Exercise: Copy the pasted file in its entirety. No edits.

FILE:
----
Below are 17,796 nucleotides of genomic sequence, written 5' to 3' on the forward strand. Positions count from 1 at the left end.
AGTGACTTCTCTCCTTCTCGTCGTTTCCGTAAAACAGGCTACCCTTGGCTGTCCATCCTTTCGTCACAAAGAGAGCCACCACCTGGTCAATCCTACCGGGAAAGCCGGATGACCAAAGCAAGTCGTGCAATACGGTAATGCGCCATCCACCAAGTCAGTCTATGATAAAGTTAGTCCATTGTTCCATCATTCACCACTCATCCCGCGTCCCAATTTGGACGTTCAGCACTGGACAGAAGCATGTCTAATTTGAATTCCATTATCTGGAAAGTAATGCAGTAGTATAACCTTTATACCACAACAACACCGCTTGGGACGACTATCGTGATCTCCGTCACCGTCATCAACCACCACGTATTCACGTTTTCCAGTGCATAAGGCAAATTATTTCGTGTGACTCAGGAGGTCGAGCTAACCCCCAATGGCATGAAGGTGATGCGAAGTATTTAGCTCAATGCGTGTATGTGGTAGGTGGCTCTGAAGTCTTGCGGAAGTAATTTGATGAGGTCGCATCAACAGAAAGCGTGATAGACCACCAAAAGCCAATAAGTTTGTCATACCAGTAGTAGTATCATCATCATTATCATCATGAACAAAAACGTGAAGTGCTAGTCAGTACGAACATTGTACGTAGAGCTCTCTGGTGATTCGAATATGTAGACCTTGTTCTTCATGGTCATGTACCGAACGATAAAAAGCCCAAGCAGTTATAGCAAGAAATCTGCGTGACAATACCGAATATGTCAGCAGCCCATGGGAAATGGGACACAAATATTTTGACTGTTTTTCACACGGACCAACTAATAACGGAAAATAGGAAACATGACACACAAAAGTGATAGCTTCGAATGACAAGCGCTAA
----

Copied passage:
Below are 17,796 nucleotides of genomic sequence, written 5' to 3' on the forward strand. Positions count from 1 at the left end.
AGTGACTTCTCTCCTTCTCGTCGTTTCCGTAAAACAGGCTACCCTTGGCTGTCCATCCTTTCGTCACAAAGAGAGCCACCACCTGGTCAATCCTACCGGGAAAGCCGGATGACCAAAGCAAGTCGTGCAATACGGTAATGCGCCATCCACCAAGTCAGTCTATGATAAAGTTAGTCCATTGTTCCATCATTCACCACTCATCCCGCGTCCCAATTTGGACGTTCAGCACTGGACAGAAGCATGTCTAATTTGAATTCCATTATCTGGAAAGTAATGCAGTAGTATAACCTTTATACCACAACAACACCGCTTGGGACGACTATCGTGATCTCCGTCACCGTCATCAACCACCACGTATTCACGTTTTCCAGTGCATAAGGCAAATTATTTCGTGTGACTCAGGAGGTCGAGCTAACCCCCAATGGCATGAAGGTGATGCGAAGTATTTAGCTCAATGCGTGTATGTGGTAGGTGGCTCTGAAGTCTTGCGGAAGTAATTTGATGAGGTCGCATCAACAGAAAGCGTGATAGACCACCAAAAGCCAATAAGTTTGTCATACCAGTAGTAGTATCATCATCATTATCATCATGAACAAAAACGTGAAGTGCTAGTCAGTACGAACATTGTACGTAGAGCTCTCTGGTGATTCGAATATGTAGACCTTGTTCTTCATGGTCATGTACCGAACGATAAAAAGCCCAAGCAGTTATAGCAAGAAATCTGCGTGACAATACCGAATATGTCAGCAGCCCATGGGAAATGGGACACAAATATTTTGACTGTTTTTCACACGGACCAACTAATAACGGAAAATAGGAAACATGACACACAAAAGTGATAGCTTCGAATGACAAGCGCTAA